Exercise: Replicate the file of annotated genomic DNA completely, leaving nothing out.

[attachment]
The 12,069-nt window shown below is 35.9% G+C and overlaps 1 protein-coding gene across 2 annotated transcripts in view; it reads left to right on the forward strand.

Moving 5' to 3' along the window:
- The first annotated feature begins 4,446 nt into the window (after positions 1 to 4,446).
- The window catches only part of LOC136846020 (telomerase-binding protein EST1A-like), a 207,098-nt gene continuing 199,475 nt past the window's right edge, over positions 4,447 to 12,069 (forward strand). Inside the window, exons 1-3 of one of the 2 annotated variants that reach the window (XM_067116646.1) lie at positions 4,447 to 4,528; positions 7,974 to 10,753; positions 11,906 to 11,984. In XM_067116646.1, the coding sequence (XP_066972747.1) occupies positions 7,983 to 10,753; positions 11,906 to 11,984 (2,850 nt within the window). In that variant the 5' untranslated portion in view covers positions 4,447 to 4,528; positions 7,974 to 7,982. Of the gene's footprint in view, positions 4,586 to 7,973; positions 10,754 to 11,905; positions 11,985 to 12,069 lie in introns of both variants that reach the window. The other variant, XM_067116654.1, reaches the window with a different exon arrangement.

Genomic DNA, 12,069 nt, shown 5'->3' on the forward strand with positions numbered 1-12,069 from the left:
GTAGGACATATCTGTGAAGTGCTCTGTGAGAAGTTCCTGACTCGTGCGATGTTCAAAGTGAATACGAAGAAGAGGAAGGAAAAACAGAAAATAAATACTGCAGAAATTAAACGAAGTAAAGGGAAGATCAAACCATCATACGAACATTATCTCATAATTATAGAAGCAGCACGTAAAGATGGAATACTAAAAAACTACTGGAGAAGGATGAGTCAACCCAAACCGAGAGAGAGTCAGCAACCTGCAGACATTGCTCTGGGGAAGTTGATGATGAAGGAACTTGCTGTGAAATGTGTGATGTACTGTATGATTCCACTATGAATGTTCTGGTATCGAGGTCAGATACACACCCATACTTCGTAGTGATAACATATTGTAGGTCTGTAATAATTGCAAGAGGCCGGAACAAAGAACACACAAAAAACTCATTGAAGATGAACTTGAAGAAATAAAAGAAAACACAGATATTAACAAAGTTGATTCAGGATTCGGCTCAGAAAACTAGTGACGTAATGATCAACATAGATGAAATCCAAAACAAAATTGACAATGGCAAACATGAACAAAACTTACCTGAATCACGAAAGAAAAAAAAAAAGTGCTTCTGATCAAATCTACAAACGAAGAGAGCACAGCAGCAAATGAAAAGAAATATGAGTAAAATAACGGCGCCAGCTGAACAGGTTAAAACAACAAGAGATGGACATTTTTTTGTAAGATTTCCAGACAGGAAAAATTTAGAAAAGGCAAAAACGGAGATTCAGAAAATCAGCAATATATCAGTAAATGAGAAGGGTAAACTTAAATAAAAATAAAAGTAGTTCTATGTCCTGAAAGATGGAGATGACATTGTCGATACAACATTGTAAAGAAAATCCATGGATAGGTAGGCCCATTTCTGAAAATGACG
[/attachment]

The 12,069-nt window shown below is 35.9% G+C and overlaps 1 protein-coding gene across 2 annotated transcripts in view; it reads left to right on the forward strand.

Moving 5' to 3' along the window:
- The first annotated feature begins 4,446 nt into the window (after positions 1 to 4,446).
- The window catches only part of LOC136846020 (telomerase-binding protein EST1A-like), a 207,098-nt gene continuing 199,475 nt past the window's right edge, over positions 4,447 to 12,069 (forward strand). Inside the window, exons 1-3 of one of the 2 annotated variants that reach the window (XM_067116646.1) lie at positions 4,447 to 4,528; positions 7,974 to 10,753; positions 11,906 to 11,984. In XM_067116646.1, the coding sequence (XP_066972747.1) occupies positions 7,983 to 10,753; positions 11,906 to 11,984 (2,850 nt within the window). In that variant the 5' untranslated portion in view covers positions 4,447 to 4,528; positions 7,974 to 7,982. Of the gene's footprint in view, positions 4,586 to 7,973; positions 10,754 to 11,905; positions 11,985 to 12,069 lie in introns of both variants that reach the window. The other variant, XM_067116654.1, reaches the window with a different exon arrangement.

Genomic DNA, 12,069 nt, shown 5'->3' on the forward strand with positions numbered 1-12,069 from the left:
GTAGGACATATCTGTGAAGTGCTCTGTGAGAAGTTCCTGACTCGTGCGATGTTCAAAGTGAATACGAAGAAGAGGAAGGAAAAACAGAAAATAAATACTGCAGAAATTAAACGAAGTAAAGGGAAGATCAAACCATCATACGAACATTATCTCATAATTATAGAAGCAGCACGTAAAGATGGAATACTAAAAAACTACTGGAGAAGGATGAGTCAACCCAAACCGAGAGAGAGTCAGCAACCTGCAGACATTGCTCTGGGGAAGTTGATGATGAAGGAACTTGCTGTGAAATGTGTGATGTACTGTATGATTCCACTATGAATGTTCTGGTATCGAGGTCAGATACACACCCATACTTCGTAGTGATAACATATTGTAGGTCTGTAATAATTGCAAGAGGCCGGAACAAAGAACACACAAAAAACTCATTGAAGATGAACTTGAAGAAATAAAAGAAAACACAGATATTAACAAAGTTGATTCAGGATTCGGCTCAGAAAACTAGTGACGTAATGATCAACATAGATGAAATCCAAAACAAAATTGACAATGGCAAACATGAACAAAACTTACCTGAATCACGAAAGAAAAAAAAAAAGTGCTTCTGATCAAATCTACAAACGAAGAGAGCACAGCAGCAAATGAAAAGAAATATGAGTAAAATAACGGCGCCAGCTGAACAGGTTAAAACAACAAGAGATGGACATTTTTTTGTAAGATTTCCAGACAGGAAAAATTTAGAAAAGGCAAAAACGGAGATTCAGAAAATCAGCAATATATCAGTAAATGAGAAGGGTAAACTTAAATAAAAATAAAAGTAGTTCTATGTCCTGAAAGATGGAGATGACATTGTCGATACAACATTGTAAAGAAAATCCATGGATAGGTAGGCCCATTTCTGAAAATGACG